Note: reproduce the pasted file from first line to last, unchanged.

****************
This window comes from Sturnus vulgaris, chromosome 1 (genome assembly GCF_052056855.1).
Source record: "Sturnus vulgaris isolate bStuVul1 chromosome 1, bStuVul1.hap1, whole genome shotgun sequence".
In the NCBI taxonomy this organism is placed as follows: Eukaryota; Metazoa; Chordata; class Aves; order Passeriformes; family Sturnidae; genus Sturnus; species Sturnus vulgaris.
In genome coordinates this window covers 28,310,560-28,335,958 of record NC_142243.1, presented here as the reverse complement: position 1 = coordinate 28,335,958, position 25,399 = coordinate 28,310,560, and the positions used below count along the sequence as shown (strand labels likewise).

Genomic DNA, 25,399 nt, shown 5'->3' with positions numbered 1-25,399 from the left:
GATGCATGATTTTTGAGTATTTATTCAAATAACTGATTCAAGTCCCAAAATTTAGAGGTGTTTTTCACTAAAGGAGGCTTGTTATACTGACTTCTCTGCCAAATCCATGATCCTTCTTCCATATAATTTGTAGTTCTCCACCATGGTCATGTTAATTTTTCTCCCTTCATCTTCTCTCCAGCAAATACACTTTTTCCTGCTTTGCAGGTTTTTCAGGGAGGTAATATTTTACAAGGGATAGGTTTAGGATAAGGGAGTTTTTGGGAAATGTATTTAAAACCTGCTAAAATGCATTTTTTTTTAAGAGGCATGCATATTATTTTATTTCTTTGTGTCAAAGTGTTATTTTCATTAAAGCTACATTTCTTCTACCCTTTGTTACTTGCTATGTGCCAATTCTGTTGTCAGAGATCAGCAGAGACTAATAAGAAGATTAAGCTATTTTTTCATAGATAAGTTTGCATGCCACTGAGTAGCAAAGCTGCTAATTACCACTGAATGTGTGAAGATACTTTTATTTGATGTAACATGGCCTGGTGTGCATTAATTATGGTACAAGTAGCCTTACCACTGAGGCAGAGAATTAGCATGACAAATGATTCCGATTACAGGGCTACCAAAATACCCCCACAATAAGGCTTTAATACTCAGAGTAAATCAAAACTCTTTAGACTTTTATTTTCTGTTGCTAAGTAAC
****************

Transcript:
This window comes from Sturnus vulgaris, chromosome 1 (genome assembly GCF_052056855.1).
Source record: "Sturnus vulgaris isolate bStuVul1 chromosome 1, bStuVul1.hap1, whole genome shotgun sequence".
In the NCBI taxonomy this organism is placed as follows: Eukaryota; Metazoa; Chordata; class Aves; order Passeriformes; family Sturnidae; genus Sturnus; species Sturnus vulgaris.
In genome coordinates this window covers 28,310,560-28,335,958 of record NC_142243.1, presented here as the reverse complement: position 1 = coordinate 28,335,958, position 25,399 = coordinate 28,310,560, and the positions used below count along the sequence as shown (strand labels likewise).

Genomic DNA, 25,399 nt, shown 5'->3' with positions numbered 1-25,399 from the left:
GATGCATGATTTTTGAGTATTTATTCAAATAACTGATTCAAGTCCCAAAATTTAGAGGTGTTTTTCACTAAAGGAGGCTTGTTATACTGACTTCTCTGCCAAATCCATGATCCTTCTTCCATATAATTTGTAGTTCTCCACCATGGTCATGTTAATTTTTCTCCCTTCATCTTCTCTCCAGCAAATACACTTTTTCCTGCTTTGCAGGTTTTTCAGGGAGGTAATATTTTACAAGGGATAGGTTTAGGATAAGGGAGTTTTTGGGAAATGTATTTAAAACCTGCTAAAATGCATTTTTTTTTAAGAGGCATGCATATTATTTTATTTCTTTGTGTCAAAGTGTTATTTTCATTAAAGCTACATTTCTTCTACCCTTTGTTACTTGCTATGTGCCAATTCTGTTGTCAGAGATCAGCAGAGACTAATAAGAAGATTAAGCTATTTTTTCATAGATAAGTTTGCATGCCACTGAGTAGCAAAGCTGCTAATTACCACTGAATGTGTGAAGATACTTTTATTTGATGTAACATGGCCTGGTGTGCATTAATTATGGTACAAGTAGCCTTACCACTGAGGCAGAGAATTAGCATGACAAATGATTCCGATTACAGGGCTACCAAAATACCCCCACAATAAGGCTTTAATACTCAGAGTAAATCAAAACTCTTTAGACTTTTATTTTCTGTTGCTAAGTAAC